Substance Use and Child, Adolescent, and Adult Health Outcomes
Sihong Liu, Assaf Oshri, Jing Zhang, Natasha Slesnick, Junhan Cho, Steven Kogan, Alicia Smith, Spencer Bradshaw, Mazie Zielinski, Natira Mullet, Lindsey Hawkins, Megan Story, Olivia Diggs, Tricia Neppl
Facilitator: Katharine Didericksen
- Families & Health
About the Session
- 242-01 - Growth Patterns of Parental Alcoholism and Maltreated Youths' Binge Drinking
By Sihong Liu, Assaf Oshri
- 242-02 - Academic Performance and Delinquent and Aggressive Behaviors Among Children With Substance-Misusing Mothers
By Jing Zhang, Natasha Slesnick
- 242-03 - Oxytocin Receptor Gene Methylation Linking Early Adversity to Substance Use Among Young Black Men
By Junhan Cho, Steven Kogan, Alicia Smith
- (PAPER CANCELLED)
242-04 - Parenting Obstacles for Rural Mothers Seeking Treatment for a Substance Use Disorder: Mothers' and Service Providers’ Perspectives
By Laura Nelson
- 242-05 - Examining Codependency Through Neuroimaging of PFC Activity
By Spencer Bradshaw, Mazie Zielinski, Natira Mullet, Lindsey Hawkins, Megan Story
- 242-06 - Binge Drinking in Adulthood: The Family Stress Model Over Time
By Olivia Diggs, Tricia Neppl
Growth Patterns of Parental Alcoholism and Maltreated Youths' Binge Drinking
Employing a developmental psychopathology perspective and the family system theory, this study constructed a latent growth curve model to test how growth patterns of parental alcoholism can influence maltreated adolescents’ binge drinking behaviors over time. Data from a nationally representative longitudinal sample of 884 adolescents and their families involved in the child protective service for child maltreatment across three time-points were employed. Results suggested that parental alcoholism initial level was positively associated with more youth’s binge drinking at time-point 1. Parents’ rate of increase in alcohol use problems over time was related to adolescents’ increased binge drinking over time.
To test a model that would benefit harm reduction programs targeting at adolescent alcohol use problems.To apply a developmental psychopathology perspective to investigate parental alcohol use problems in the family system.To test the influence of parental alcoholism over time on adolescent alcohol use problems.
Academic Performance and Delinquent and Aggressive Behaviors Among Children With Substance-Misusing Mothers
The present study examined the longitudinal trajectory of academic performance and associated ecological correlates among children with substance misusing mothers. The effects of academic performance on delinquent and aggressive behaviors were also examined. The sample consisted of 183 children whose mothers sought outpatient treatment. The mean age of participants was 11.5 years (SD = 2.6). Results showed an association between positive parenting behaviors, adaptive coping strategies and better academic performance among children. Moreover, children showing higher level of academic performance exhibited lower levels of delinquent and aggressive behaviors. These findings provide valuable intervention information for academic performance and behavioral outcomes among children with substance misusing mothers.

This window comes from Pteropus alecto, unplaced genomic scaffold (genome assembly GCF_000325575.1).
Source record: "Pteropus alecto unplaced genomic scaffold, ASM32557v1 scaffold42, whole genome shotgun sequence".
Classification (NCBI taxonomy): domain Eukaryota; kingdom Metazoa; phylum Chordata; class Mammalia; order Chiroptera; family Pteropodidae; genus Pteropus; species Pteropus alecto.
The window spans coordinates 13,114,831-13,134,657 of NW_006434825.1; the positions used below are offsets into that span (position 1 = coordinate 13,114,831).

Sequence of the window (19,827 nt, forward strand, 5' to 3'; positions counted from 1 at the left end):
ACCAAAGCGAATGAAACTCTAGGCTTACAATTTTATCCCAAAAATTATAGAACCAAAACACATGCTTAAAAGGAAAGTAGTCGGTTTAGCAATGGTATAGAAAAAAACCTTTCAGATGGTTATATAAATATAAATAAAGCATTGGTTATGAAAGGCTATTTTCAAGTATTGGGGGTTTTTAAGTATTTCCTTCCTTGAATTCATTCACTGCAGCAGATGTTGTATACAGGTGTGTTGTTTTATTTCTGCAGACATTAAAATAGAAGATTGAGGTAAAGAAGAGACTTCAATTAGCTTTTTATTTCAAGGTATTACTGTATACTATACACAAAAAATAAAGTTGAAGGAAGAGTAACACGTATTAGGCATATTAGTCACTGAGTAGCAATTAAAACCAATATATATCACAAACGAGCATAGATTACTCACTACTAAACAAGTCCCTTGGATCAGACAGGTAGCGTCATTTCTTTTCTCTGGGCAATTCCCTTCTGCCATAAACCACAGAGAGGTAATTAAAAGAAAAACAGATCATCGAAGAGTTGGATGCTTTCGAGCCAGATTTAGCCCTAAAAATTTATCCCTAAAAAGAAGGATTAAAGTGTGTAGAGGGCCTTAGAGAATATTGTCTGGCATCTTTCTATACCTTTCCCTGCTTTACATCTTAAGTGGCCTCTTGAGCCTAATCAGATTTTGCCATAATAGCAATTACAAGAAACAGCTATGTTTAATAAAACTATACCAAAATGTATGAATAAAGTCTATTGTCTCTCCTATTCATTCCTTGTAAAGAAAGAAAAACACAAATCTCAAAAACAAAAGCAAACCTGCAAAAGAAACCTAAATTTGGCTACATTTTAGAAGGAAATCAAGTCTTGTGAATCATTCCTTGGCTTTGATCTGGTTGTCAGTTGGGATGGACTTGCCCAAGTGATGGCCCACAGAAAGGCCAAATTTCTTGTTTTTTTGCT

To examine the longitudina trajectory of academic performance among children with substance misusing mothers.
To identify ecological correlates that are associated with the change of academic performance.To examine the promotive effects of academic performance in ameliorating delinquent and aggressive behaviors.
Oxytocin Receptor Gene Methylation Linking Early Adversity to Substance Use Among Young Black Men
Focusing on 329 young African American men living rural Georgia, this study investigated the potential role of methylation in oxytocin receptor gene (OXTR) as a mediator linking childhood adversity to increases in substance abuse in emerging adulthood. Also, the mediational processes linking adverse childhood environments to substance abuse were expanded by considering gene by environment interaction effects of the G-allele of a common variant (rs53576) in OXTR. Our findings suggest important roles of OXTR methylation and genetic variation in explaining biological mechanisms linking childhood adversity to substance abuse at the genetic level.